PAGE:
It is with profound regret that my delegation has to advise that 10 months later, my Government has not received a response from the U.S. despite many overtures, including our most recent letter of 5th June 2017 to the US Trade Representative which has gone unanswered.
Chair, my delegation points out that the size of Antigua and Barbuda’s economy is a mere US$1.4 billion; the size of the US economy is US$18 trillion.
Further, over the 14 years in which my small country has suffered trade revenue losses in this particular matter, exceeding US$200 million, we have in no way taken any hostile or retaliatory action against the U.S.
Indeed, the contrary is the truth.
For, over that same period, the U.S. enjoyed a trade surplus with Antigua and Barbuda of U$2 billion, as we continue to purchase almost 70 per cent of goods and services from the U.S.
We have not diverted our purchases away from the U.S. market.
Therefore, while the trade revenues losses to my small country is almost 20 per cent of our Gross Domestic product, settling with us would represent only .0011% of one year of the GDP of the United States.
Chair, my country has just suffered enormously from the ravages of Hurricane Irma.
Three weeks ago, the island of Barbuda, our second most populous island, was completely decimated by the Category 5 hurricane’s battering which left all the inhabitants homeless and with no potable water, no electricity, no hospital and no school.
My government was forced to declare the island a disaster and to evacuate all the residents to Antigua where they are now being maintained in difficult and cramped circumstances despite our best efforts with limited resources.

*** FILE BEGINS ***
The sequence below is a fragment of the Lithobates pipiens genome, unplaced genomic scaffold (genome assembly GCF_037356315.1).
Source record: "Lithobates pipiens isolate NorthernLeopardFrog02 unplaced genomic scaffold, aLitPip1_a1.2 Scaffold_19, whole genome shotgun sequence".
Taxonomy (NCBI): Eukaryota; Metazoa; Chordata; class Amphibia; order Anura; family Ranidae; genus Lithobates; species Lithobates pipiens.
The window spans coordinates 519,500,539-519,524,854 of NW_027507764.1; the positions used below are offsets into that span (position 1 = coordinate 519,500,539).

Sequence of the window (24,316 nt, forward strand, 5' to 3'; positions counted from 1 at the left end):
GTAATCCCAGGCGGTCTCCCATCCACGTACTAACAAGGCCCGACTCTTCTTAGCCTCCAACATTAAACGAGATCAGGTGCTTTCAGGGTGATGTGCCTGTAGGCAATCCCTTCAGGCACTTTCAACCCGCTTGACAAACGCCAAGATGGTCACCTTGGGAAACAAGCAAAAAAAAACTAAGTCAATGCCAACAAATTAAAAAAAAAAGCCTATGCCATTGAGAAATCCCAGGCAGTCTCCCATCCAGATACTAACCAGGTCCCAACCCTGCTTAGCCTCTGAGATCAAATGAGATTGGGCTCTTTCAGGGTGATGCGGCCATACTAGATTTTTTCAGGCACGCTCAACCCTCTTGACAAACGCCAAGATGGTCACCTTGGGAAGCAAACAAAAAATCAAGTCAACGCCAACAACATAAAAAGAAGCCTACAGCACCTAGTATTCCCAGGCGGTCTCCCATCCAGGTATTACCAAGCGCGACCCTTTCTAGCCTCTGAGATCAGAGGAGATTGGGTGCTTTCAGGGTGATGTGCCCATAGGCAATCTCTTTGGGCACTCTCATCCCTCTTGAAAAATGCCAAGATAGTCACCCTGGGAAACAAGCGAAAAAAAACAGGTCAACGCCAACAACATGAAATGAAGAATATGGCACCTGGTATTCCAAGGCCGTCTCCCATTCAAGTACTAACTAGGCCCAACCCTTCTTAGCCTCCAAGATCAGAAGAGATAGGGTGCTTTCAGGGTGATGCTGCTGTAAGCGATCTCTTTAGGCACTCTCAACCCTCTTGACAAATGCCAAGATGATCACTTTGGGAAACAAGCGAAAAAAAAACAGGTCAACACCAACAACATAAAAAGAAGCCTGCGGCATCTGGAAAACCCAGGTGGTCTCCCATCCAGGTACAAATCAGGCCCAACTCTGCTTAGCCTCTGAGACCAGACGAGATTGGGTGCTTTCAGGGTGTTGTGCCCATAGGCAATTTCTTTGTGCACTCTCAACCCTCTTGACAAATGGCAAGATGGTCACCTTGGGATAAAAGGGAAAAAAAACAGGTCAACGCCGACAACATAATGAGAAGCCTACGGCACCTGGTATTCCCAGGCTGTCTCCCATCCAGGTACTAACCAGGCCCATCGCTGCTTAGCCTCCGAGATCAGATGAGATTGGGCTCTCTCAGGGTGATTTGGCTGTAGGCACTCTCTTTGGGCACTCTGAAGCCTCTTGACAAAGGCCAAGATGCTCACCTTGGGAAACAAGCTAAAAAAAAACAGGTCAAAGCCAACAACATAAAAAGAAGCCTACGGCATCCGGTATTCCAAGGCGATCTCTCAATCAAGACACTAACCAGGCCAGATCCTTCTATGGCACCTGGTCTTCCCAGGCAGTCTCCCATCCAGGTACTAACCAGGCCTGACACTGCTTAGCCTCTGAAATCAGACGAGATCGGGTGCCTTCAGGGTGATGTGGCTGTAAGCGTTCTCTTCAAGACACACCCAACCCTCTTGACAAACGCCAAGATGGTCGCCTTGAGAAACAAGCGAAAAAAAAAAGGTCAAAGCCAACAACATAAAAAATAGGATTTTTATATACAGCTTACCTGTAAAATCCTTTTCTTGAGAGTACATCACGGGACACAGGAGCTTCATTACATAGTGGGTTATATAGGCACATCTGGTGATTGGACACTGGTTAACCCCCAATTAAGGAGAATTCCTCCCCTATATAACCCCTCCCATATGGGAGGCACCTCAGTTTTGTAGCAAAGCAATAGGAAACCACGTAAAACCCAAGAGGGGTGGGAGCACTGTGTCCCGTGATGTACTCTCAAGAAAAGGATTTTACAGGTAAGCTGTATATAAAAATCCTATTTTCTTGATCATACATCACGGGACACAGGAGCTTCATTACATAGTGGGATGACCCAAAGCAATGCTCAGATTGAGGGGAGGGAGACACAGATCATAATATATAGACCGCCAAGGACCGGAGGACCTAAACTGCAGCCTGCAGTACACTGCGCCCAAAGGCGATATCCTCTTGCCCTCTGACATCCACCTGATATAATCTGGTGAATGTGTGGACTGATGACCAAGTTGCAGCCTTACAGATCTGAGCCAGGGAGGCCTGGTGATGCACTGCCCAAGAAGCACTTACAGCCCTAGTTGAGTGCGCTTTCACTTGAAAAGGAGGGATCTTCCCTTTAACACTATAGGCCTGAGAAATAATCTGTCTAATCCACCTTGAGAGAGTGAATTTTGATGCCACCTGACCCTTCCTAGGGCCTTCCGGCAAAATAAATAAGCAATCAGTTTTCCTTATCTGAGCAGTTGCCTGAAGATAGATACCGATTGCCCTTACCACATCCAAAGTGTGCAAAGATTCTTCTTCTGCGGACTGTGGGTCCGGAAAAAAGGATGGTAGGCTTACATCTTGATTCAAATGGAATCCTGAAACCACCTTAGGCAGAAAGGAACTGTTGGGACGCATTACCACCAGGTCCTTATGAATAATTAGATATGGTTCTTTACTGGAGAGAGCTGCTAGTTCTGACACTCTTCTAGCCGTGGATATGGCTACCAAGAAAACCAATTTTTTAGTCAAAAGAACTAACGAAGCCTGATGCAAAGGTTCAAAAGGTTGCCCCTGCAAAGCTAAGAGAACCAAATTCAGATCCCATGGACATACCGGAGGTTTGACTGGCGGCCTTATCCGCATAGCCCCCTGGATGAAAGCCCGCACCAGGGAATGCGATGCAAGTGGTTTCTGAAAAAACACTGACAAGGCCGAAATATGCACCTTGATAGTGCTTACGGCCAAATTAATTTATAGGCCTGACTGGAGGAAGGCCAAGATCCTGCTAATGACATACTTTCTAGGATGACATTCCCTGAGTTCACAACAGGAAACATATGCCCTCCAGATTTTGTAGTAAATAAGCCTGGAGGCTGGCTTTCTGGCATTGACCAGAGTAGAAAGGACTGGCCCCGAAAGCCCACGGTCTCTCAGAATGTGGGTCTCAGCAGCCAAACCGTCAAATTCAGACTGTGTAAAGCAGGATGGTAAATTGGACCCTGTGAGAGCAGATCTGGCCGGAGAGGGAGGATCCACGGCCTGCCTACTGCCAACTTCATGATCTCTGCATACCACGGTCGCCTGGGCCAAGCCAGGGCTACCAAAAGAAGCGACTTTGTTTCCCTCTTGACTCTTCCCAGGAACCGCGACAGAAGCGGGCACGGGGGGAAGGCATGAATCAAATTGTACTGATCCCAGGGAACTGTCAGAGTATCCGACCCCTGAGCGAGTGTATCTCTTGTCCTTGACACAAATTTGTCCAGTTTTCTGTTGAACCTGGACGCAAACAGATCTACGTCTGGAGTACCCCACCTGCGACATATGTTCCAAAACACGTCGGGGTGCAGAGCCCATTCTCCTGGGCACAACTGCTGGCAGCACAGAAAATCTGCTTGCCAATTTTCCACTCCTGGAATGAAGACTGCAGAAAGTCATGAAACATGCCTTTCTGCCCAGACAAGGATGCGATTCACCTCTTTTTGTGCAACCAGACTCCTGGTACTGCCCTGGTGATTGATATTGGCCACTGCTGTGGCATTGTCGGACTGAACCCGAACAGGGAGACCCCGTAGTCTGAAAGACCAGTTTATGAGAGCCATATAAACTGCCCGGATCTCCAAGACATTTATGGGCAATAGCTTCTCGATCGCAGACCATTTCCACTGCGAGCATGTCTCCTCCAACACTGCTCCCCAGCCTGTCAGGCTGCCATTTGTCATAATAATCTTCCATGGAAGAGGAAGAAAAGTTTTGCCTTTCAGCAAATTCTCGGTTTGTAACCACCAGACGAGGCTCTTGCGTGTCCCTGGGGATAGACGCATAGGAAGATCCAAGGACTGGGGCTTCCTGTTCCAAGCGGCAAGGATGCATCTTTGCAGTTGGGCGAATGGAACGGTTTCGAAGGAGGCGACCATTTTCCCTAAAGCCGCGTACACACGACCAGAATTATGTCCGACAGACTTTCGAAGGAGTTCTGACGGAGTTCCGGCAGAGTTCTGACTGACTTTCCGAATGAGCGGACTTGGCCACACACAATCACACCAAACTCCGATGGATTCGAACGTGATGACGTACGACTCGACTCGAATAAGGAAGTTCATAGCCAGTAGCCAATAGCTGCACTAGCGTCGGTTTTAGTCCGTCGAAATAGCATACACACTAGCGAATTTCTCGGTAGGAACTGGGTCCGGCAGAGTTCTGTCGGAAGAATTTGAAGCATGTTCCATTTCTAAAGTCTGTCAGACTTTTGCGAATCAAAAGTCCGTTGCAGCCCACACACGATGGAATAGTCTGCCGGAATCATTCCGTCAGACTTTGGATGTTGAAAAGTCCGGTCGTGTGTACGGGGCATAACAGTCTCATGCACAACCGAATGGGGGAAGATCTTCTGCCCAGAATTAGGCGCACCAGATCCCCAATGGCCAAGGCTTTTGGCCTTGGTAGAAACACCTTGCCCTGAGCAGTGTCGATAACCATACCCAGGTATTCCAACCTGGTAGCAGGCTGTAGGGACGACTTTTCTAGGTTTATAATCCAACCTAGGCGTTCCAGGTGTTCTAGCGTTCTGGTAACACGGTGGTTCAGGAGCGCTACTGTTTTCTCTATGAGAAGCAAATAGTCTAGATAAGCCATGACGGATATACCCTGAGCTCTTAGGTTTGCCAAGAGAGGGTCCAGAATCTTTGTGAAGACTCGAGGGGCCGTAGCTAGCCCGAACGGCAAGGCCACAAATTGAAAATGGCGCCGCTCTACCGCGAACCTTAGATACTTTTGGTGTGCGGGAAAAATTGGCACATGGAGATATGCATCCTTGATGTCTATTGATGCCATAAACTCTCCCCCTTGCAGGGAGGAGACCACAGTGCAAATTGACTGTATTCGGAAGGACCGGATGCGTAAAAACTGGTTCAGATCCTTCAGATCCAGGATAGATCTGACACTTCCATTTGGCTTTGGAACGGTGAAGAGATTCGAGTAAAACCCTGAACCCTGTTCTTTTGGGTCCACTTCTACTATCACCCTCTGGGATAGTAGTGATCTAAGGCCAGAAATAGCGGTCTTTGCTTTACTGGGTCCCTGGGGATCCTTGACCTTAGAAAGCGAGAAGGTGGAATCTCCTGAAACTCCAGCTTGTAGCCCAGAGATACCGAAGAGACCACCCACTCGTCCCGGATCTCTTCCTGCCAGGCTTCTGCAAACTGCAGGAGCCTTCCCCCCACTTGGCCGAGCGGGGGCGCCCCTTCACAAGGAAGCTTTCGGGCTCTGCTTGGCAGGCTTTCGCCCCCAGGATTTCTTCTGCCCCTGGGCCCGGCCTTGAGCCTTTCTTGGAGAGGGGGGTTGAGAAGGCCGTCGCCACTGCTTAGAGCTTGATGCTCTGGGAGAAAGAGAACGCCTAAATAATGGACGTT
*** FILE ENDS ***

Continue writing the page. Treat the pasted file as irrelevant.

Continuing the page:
For the first time in 300 years, there is not a single permanent resident on Barbuda, and Antigua is faced with an unexpected and unscheduled increase of 3 percent of its population and all the demands that such a sudden influx of people entails.
Additionally, we are confronted with an estimated cost of more than US$250 million to rebuild Barbuda and to resettle its inhabitants in their homeland.
There would be no better time than now, for the United States to settle this long-running issue which mars an otherwise friendly relationship between our two countries that has existed for generations.
Of course, Chairman, Antigua and Barbuda has the option of implementing suspension of U.S. intellectual property rights which is the award given by the Arbitral Bodies of this Organization.
Over these many years, we have not done so, not because we can’t, or because we haven’t had offers to help us implement the award in a transparent way and consistent with the DSB’s authorization.
We have not done so because we have too high a regard for the U.S. owners of intellectual property who have contributed much to the enjoyment and advancement of the world.
We had hoped that the U.S. government would respond to our restraint in ways that would settle this issue without causing any loss of income to U.S. copyright holders.
Chair, we are aware that in 2010, Brazil was awarded the right to suspend payment of U.S. intellectual property rights in compensation for trade losses.
The US settled with Brazil by cash payments of over US$440 million and other ways in 2010 and 2014.
It would be very regrettable, Chair, if tiny Antigua and Barbuda were compelled to be the first country to have to suspend payment of U.S. intellectual property rights despite its best efforts to reach a settlement with the U.S., its largest and richest neighbour to whom it has always been – and remains – a friend.
Thank you, Chair.